April 25th 2014 was World Malaria Day. Malaria is a disease caused by a parasite, transmitted by mosquito bites. Prevention is ideal, but treatment for malaria is also possible. Malaria does not have to be a killer disease. Although both prevention and treatment are expensive, organisations such as UNICEF, WHO, The Melinda and Bill Gates Foundation, The World Bank and others are working towards eradicating malaria worldwide. One of the projects involves the funding and distribution of insecticide-treated nets (commonly known as ITNs).
Zambia is one of many sub-Saharan countries that struggles in the fight against Malaria. It affects more than 4 million Zambians a year, and results in over 8,000 deaths annually. That means 8,000 preventable deaths every year. Furthermore, 50% of the fatal cases are in children under 5 years old. It’s not all bad news, though. Some progress has been made in recent years: between the years 2000 and 2010 Zambia has halved its malaria mortality rate with their Roll Back Malaria campaign. (UNICEF Zambia). Yet it is not enough. More can be done.
As already mentioned, malaria is preventable and treatable, yet we are still seeing millions of cases per year. It is a complicated process, expensive and requires compliance on many levels. Sleeping under treated mosquito nets is one string of the defense; covering exposed skin is another. Once diagnosed with the disease, immediate treatment is imperative. The symptoms mimic other less serious ailments, such as influenza. These are all barriers to effective eradication of the disease.
Here’s the low-down according the World Health Organization:
Malaria is a life-threatening disease caused by parasites that are transmitted to people through the bites of infected mosquitoes.
In 2012, malaria caused an estimated 627 000 deaths (with an uncertainty range of 473 000 to 789 000), mostly among African children.
Malaria is preventable and curable.
Increased malaria prevention and control measures are dramatically reducing the malaria burden in many places.
Non-immune travelers from malaria-free areas are very vulnerable to the disease when they get infected.
So when I read this article this morning in the Lusaka Times, Turning Mosquito Nets into wedding dress laces, chicken run fences and fishing nets worry government, and then read some of the readers’ comments, I felt I had to write about it.
I have reproduced the article below:
GOVERNMENT has expressed concern at the increasing number of people misusing Insecticide Treated Mosquito Nets (ITNs) by turning them into wedding dress laces, materials for chicken run fencing and fishing purposes.
Namwala District Commissioner, Gavia Nsanzya said the mosquito nets should only be utilised to prevent malaria because it was a serious health burden.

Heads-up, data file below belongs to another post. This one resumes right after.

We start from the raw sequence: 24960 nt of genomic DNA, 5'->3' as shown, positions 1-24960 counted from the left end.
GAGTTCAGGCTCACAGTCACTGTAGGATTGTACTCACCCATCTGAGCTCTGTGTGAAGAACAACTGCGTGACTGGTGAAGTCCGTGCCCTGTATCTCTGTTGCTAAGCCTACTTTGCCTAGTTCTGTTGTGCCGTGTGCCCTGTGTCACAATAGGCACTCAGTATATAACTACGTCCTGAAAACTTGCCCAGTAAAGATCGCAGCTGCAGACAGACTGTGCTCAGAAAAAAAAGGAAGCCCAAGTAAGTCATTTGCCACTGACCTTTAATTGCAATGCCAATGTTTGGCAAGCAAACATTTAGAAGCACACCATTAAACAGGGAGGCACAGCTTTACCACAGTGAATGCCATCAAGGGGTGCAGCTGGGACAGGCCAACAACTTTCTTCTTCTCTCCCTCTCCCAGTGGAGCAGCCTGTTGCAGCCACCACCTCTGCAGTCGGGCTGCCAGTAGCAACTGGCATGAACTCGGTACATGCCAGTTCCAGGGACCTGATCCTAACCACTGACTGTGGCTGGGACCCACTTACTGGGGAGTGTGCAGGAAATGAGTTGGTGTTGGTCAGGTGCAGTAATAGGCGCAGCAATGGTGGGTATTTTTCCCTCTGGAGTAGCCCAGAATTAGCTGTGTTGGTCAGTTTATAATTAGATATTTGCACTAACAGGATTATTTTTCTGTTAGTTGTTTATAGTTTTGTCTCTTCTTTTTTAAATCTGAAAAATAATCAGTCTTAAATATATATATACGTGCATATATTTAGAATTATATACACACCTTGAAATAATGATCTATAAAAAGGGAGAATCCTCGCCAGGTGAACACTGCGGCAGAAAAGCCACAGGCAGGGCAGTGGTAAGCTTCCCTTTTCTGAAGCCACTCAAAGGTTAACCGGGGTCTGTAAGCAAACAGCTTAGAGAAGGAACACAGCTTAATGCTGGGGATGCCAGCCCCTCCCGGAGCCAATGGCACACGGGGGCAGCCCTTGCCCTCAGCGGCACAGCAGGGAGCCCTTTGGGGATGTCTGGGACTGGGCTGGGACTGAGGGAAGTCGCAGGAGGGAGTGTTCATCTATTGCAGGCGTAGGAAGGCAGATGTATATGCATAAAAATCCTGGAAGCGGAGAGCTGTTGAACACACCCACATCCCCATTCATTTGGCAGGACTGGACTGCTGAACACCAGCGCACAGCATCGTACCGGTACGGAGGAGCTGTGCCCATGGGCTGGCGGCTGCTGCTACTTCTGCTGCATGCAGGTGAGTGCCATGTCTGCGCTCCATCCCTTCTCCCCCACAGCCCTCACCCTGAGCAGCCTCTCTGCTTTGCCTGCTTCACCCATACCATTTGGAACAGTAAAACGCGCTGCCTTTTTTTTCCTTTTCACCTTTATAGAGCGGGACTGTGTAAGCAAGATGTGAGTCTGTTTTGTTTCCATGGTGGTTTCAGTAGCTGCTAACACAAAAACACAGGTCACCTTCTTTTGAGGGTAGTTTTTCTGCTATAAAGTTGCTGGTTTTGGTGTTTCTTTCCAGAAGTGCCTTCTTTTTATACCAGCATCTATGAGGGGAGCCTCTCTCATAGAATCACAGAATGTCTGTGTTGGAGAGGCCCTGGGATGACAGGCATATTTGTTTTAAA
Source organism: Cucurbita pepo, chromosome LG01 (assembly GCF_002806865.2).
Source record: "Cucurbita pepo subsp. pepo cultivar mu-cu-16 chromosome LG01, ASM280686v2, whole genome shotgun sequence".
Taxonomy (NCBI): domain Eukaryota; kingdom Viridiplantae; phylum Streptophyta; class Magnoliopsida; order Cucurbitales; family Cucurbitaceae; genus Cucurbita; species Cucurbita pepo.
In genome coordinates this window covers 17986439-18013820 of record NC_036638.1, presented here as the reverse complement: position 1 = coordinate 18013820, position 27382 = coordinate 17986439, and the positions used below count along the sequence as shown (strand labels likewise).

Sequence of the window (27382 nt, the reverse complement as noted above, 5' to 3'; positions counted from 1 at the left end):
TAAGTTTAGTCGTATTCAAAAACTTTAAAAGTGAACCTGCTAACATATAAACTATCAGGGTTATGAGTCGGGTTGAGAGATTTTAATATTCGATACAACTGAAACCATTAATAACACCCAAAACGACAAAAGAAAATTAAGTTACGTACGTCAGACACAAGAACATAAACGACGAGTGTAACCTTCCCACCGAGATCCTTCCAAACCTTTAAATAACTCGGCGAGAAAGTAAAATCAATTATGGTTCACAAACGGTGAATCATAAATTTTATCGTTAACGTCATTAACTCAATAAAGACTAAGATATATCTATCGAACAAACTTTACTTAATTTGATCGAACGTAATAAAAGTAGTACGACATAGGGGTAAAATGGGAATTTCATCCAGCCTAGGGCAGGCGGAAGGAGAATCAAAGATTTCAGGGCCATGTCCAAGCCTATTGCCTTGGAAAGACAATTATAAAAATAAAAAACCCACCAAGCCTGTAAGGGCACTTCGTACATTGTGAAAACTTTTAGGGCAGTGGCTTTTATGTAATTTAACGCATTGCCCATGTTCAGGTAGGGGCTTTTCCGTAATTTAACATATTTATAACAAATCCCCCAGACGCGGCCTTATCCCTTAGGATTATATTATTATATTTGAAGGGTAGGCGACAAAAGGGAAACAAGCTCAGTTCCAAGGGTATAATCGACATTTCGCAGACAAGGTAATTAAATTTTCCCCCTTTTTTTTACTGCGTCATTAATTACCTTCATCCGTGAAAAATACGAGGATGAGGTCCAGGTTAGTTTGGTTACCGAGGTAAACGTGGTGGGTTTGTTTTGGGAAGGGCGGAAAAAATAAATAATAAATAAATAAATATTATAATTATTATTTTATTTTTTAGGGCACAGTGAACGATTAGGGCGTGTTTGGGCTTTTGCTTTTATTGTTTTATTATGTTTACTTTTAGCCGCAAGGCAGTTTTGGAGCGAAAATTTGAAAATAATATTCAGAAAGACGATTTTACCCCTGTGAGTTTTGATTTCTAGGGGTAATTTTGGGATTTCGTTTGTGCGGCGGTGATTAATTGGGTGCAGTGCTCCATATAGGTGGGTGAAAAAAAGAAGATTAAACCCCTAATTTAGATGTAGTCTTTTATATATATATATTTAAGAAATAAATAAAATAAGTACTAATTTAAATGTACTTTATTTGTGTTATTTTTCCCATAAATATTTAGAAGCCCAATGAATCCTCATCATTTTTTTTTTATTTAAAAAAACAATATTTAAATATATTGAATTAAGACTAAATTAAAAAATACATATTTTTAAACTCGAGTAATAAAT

Mr Nsanzya said Government was dismayed with reports and actions by some people particularly in remote areas to misuse mosquito nets.
“My office will not take kindly to anyone who will be found abusing mosquito nets. As Government, we believe it is high time we become responsible of our own destiny,” he said
Mr Nsanzya was speaking at the weekend at Chitongo Rural Health centre in Namwala during commemoration of this year’s World Malaria Day under theme ‘Invest in the future: Defeat Malaria’.
He said Government under diligent leadership of President Michael Sata was committed in providing quality health care services to people particularly those in rural areas.
“As Government, we are appealing to you brothers and sisters not to abuse these facilities. We have cases where mosquito nets have been used as fences for chicken runs, as well as wedding dresses and fishing nets,” he said.
World Vision Zambia (WVZ) coordinator for Maternal, Child Health, Nutrition and HIV/AIDS in Southern Province, Matrida Mukombo said the organisation would this year distribute a total of 2,283,000 mosquito nets across the country.
Ms Mukombo said scaling up the use of mosquito nets was one of major priorities of WVZ control strategy against malaria.
“World Vision as a child focused organisation has put malaria prevention, correct diagnosis and correct treatment especially for pregnant, lactating mothers and under five children as one of top agendas in its health programming,” she said.
If you follow the link, you will be able to view the comments section. Unfortunately, the reaction to the concerns over correct use of the nets lack sobriety. Malaria is so common here, and claims so many lives, yet Zambians do not treat the prospect of malaria with the severity it deserves. I believe there is still a lack of understanding about causes and prevention. The prevalence of standing water in the rainy season certainly aggravates the situation further.
Another issue may concern attitudes toward death in general. Unlike in western societies, very rarely does the news of an untimely or unexpected death prompt the response ‘Oh, I am so sorry. What happened?’
In Zambia, all too often, the cause of death is unknown: health care is spread very thin already. A postmortem examination is beyond the means of the average citizen. Cause of death is normally open to speculation rather than autopsy. Consequently, the true figure for number of deaths due to malaria may not be accurate; people do not always know why their loved ones have passed away.
I notice on the same newspaper website, the headline Mosquito Nets turned into goal post nets dated April 12th, 2013. They need nets in their football goals more than they need nets to protect themselves from malaria?
Conclusion? We can distribute mosquito nets and demonstrate their effective usage, but we can’t force people to use them for malaria prevention. The only option is to continue to educate, advise and distribute the means to beat the disease – hoping that little by little the death toll drops.